If anything, the short has given us an insight into what we might be able to expect from that S.H.I.E.L.D. TV show, but we can only hope that future ventures are a little more thought out.

The Gag Reel:It’s hysterical and even more fun to watch immediately after a viewing of the movie, but you already knew that.

Target’s Special ‘Building A Cinematic Universe’ featurette

We totally don’t work for Target, nor are we currently accepting money from them, so we can say this with absolute honesty and zero corporate involvement. Buy it from Target. Seriously. Wal-Mart is currently offering a promotion with a graphic novel or some bullshit. DON’T BE DRAWN IN BY THEIR LIES. Get your special Blu-ray/DVD combo pack from Target and you’ll be treated to an extensive documentary about the creation of the Marvel Cinematic Universe.

If you were looking for the end-all-be-all of special features, this is the one for you. There are about ten minutes worth of featurettes on the feature disc, but this full-on documentary (available only at Target) is so detailed that it takes almost twenty minutes before the featurette even gets to the part where Marvel studios makes Iron Man.

From the casting of Robert Downey Jr. all the way to the decision to hire Joss Whedon to direct Avengers, this full blown documentary explores it all. Just to give a sense of perspective, the Building A Cinematic Universe featurette has a scene selection option in the menu. If you want the full experience, we highly recommend the combo pack exclusively available at Target.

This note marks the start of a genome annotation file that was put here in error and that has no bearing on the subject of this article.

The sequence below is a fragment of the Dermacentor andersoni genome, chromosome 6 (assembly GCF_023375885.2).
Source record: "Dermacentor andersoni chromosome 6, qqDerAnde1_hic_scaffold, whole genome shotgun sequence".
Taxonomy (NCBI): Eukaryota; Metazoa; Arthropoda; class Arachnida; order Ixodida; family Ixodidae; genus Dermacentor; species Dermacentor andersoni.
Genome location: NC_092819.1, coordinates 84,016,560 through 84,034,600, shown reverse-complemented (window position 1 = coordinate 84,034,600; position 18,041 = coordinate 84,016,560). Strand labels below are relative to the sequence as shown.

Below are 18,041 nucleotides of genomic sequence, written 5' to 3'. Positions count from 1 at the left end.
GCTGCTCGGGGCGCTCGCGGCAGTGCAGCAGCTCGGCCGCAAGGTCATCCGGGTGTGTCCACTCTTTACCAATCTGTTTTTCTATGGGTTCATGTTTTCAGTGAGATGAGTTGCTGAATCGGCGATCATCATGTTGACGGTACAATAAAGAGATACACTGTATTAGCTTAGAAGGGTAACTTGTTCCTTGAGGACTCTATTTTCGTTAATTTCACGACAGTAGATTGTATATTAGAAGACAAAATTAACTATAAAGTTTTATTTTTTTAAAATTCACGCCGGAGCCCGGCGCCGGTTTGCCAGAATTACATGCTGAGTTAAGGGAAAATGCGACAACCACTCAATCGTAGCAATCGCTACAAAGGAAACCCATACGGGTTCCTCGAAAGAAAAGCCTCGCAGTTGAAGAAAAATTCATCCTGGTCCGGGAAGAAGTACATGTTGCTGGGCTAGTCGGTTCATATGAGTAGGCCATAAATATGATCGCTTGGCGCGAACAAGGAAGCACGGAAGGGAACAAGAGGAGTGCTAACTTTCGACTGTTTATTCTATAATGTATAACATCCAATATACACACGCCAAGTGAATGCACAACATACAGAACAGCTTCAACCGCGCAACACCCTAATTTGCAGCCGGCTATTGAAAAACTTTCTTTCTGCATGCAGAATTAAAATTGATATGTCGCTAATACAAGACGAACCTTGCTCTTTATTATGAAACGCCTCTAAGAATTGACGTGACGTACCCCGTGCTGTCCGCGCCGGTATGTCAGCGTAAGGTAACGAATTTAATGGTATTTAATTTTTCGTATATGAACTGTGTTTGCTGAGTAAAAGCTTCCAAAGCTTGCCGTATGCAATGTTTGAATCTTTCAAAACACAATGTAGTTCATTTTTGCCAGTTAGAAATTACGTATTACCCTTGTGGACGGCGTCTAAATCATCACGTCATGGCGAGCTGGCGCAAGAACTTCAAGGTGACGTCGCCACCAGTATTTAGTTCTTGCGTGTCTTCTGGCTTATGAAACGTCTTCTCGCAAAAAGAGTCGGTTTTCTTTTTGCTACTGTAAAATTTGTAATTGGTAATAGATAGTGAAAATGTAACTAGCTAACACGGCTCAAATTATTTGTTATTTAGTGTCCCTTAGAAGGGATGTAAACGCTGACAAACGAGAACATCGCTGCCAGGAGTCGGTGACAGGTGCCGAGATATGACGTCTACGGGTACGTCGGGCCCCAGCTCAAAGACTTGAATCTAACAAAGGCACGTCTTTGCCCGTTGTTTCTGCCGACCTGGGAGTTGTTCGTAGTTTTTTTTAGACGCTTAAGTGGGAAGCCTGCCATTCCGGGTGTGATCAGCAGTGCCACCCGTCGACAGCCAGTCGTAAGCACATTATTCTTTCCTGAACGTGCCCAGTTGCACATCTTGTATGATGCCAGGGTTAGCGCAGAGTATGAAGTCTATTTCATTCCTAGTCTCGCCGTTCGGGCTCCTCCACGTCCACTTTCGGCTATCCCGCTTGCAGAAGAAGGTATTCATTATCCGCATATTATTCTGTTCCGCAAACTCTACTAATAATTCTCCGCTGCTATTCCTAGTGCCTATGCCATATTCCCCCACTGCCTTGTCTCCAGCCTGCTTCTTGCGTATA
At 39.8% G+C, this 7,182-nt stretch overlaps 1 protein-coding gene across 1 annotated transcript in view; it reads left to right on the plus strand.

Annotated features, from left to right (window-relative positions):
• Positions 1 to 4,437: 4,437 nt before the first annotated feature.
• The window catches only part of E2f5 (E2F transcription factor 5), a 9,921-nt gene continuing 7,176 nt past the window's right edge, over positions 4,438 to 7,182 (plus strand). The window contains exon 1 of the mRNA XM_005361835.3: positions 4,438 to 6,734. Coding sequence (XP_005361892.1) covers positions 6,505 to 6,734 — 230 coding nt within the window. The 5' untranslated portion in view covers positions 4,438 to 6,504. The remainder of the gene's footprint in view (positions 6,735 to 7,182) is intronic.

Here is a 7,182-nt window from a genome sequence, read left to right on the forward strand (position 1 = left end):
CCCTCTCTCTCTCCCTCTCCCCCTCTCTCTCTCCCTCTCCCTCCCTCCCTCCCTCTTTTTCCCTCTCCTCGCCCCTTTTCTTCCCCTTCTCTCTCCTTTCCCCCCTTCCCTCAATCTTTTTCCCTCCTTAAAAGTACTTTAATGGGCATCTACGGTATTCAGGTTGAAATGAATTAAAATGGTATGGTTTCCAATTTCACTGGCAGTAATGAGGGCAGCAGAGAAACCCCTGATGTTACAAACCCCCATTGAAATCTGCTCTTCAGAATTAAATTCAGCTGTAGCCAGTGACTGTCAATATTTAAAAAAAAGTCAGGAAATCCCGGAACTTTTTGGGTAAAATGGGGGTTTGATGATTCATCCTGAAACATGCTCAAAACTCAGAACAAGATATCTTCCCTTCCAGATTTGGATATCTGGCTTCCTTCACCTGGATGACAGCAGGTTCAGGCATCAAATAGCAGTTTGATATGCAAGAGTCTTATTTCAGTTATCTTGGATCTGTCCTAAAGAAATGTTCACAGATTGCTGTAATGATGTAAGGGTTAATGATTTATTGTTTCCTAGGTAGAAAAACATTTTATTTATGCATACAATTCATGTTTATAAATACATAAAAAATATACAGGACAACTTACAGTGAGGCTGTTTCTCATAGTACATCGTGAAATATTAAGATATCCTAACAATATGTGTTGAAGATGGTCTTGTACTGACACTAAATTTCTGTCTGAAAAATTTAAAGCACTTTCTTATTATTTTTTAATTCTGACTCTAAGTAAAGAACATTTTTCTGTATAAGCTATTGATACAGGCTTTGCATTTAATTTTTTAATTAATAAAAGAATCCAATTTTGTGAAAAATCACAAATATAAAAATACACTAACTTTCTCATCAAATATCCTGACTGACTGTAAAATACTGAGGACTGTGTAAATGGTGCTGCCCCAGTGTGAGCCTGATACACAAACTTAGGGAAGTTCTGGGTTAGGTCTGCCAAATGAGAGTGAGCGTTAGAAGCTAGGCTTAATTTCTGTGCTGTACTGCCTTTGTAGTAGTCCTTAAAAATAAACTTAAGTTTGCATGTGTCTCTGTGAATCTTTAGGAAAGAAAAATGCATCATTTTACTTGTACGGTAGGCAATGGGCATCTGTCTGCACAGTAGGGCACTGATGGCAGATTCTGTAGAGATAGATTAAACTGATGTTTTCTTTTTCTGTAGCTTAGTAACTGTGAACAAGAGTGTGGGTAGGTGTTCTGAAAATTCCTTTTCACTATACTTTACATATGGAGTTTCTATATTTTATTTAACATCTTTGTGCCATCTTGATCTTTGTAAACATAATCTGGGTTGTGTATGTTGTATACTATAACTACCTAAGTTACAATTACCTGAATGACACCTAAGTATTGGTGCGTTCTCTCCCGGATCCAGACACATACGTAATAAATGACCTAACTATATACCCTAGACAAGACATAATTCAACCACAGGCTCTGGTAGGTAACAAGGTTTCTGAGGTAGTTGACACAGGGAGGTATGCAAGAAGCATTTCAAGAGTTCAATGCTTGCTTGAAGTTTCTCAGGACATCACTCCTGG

Final Thoughts

Buy it, and buy it from Target. The film is expertly transferred, endlessly rewatchable, and comes with hours of special features, deleted scenes, featurettes and additional commentary. The Avengers Blu-ray is now available in stores (especially from Target. We swear we’re not getting paid to say that).

What do you think of ‘The Avengers’ Blu-ray? Will you buying it?

Some awesome celebrities turned out today to support the Women’s March on Washington movement, in order to send a strong message to the Trump administration that women’s rights are human rights!

Massive crowds all over the world today are taking part in the Women’s March to send a message about women’s rights. Here at Hypable we give a big shout out to all of those taking a stand today. To show that you’re not alone in this fight, here’s a look at some of the celebrities who were among the estimated four million marchers who showed up to support you in D.C. and all over the world.